Will Layoffs Be Part Of Target’s Cost-Cutting Strategy?

The retailer reported stronger earnings for its final quarter this year and will provide a further look ahead for 2015 next week.

Amid positive sales news for Target Corporation on Wednesday were hints of potential additional job cuts in the future.

The Minneapolis-based retailer said its fourth quarter, which ended Jan. 31 and factors in the important holiday shopping season, was the company’s best in two years. Compared with a weak performance for 2013, when a data breach struck the company, Wednesday’s news was much more favorable.

But Fortune and Reuters reported that during an earnings call Wednesday morning, Target’s chief financial officer, John Mulligan, said the company will disclose plans for investments and corresponding cost-cuts at a March 3 investors meeting. Mulligan navigated around questions of whether those cuts could include job losses, saying only that Target “looked across the entire enterprise and think there are many opportunities across the company to reduce costs.”

On Wednesday, the company said its fourth-quarter sales rose 4.1 percent to $21.8 billion from $20.9 billion a year ago, which beat the $21.6 billion expected by analysts polled by Thomson Reuters. Same-store sales for the quarter climbed 3.8 percent, which beat Target’s own forecast of 3 percent that it called for in a conference call with investors last month. Target’s fourth-quarter earnings per share of $1.50 also beat its own guidance of $1.43 to $1.47 per share. It was an increase of nearly 15 percent from $1.31 in 2013.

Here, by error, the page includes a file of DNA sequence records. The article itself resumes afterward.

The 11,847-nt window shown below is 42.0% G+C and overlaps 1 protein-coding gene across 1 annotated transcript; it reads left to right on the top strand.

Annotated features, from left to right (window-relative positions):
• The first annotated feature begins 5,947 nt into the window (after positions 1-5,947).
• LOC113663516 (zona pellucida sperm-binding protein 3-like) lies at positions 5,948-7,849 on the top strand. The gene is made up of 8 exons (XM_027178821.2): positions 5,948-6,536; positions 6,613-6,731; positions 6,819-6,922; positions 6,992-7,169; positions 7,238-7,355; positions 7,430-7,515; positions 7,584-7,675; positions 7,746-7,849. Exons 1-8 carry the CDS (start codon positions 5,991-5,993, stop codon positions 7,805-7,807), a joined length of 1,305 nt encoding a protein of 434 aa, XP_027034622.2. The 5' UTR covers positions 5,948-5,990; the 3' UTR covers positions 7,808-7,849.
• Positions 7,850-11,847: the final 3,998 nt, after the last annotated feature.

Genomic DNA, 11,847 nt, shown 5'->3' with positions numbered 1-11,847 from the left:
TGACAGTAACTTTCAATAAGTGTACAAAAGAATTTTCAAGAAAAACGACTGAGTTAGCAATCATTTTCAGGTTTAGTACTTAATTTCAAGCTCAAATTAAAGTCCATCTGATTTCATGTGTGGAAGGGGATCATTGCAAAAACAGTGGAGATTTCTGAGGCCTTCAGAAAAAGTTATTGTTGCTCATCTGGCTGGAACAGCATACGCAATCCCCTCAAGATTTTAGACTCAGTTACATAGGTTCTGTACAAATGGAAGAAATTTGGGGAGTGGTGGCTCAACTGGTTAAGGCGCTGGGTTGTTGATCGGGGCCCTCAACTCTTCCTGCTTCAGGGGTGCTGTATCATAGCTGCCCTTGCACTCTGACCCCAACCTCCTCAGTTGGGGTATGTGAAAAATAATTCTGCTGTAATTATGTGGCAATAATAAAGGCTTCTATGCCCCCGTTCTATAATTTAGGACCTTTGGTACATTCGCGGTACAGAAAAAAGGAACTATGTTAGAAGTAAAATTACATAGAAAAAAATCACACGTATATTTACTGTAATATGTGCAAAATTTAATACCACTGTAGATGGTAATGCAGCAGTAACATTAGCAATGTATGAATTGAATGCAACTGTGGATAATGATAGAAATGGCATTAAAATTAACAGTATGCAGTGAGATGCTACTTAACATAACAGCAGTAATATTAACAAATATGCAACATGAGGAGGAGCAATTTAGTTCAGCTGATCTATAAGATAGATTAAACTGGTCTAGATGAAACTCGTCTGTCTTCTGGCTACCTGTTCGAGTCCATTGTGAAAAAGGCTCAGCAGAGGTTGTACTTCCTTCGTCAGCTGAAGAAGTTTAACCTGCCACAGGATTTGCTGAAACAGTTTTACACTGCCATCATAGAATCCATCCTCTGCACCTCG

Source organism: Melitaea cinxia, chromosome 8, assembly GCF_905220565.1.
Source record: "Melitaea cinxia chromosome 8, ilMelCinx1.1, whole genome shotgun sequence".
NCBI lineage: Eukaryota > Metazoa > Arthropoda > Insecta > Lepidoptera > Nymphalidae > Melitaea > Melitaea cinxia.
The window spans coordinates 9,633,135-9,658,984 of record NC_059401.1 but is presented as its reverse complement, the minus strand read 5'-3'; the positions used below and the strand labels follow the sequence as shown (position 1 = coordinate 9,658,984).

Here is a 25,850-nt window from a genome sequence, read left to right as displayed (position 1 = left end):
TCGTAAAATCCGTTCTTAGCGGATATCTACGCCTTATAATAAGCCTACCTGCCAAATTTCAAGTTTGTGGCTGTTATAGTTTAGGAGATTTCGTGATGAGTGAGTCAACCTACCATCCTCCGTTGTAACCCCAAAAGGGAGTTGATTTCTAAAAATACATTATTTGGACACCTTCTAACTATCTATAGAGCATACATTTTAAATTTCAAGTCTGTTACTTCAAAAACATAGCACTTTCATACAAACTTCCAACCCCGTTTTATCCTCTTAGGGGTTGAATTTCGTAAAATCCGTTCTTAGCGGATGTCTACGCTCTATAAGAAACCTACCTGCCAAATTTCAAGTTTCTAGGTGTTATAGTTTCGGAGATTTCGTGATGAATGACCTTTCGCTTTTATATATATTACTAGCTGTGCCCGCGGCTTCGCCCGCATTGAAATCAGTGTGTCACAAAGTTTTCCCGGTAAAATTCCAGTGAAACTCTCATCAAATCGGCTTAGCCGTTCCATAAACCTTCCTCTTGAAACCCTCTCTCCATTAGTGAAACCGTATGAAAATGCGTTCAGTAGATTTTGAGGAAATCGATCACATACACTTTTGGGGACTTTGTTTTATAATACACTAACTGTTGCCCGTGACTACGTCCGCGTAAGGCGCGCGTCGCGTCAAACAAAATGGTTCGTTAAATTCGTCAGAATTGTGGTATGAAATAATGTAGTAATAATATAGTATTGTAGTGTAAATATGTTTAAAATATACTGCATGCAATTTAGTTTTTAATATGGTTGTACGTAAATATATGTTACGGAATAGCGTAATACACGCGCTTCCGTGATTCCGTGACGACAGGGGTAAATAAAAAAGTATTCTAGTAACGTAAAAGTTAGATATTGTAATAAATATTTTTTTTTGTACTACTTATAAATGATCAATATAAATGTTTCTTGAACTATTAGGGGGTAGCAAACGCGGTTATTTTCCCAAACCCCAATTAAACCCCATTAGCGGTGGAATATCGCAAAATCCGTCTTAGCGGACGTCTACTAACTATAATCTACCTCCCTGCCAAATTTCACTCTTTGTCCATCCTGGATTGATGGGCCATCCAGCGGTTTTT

In a news release, CEO Brian Cornell said the results were driven by better-than-expected sales and strong performances in signature categories of style, baby, kids and wellness.

“We’re seeing early momentum in our efforts to transform Target, and our team is entering the new fiscal year with a singular focus on continuing to differentiate our merchandise assortment and shopping experience while controlling costs by reducing complexity and simplifying the way we work.”

The company posted a loss last quarter of $2.6 billion, or $4.10 a share, compared with a $520 million profit in the last quarter of 2013. For the year, Target’s sales increased 1.9 percent to $72.6 billion from $71.3 billion a year ago. Full-year earnings per share were $4.27, down 2.6 percent from last year.

Target said it expects adjusted earnings per share of $0.95 to $1.05 for its first quarter of 2015 now underway. Analysts polled by Thomson Reuters are meanwhile calling for $1.04 a share. The company will report full-year guidance next week.

Target’s stock price ticked slightly downward but changed little as of Wednesday morning: down about 0.16 percent to $76.83. But its shares are up about 36 percent from 12 months ago.

In ways both reflected in and absent from its 2014 earnings report, the year was as newsworthy as any in Target’s 114-year history. Brian Cornell became its first outside-hire CEO when he replaced the embattled Gregg Steinhafel in July. The company also decided last month to discontinue its failed Target Canada business, which cost the company $5.1 billion and pre-tax losses and will result in the closure of 133 stores and 17,600 jobs lost—hundreds of which are based in the Twin Cities. As a result, Target meanwhile owes Minnesota companies anywhere between $3.8 million and $5 million related to its exit from Canada.

Target is also adjusting the way it does business moving forward, with plans for more smaller format stores than typical big box stores this year and recent news that it slashed to $25 its free shipping threshold for online orders.

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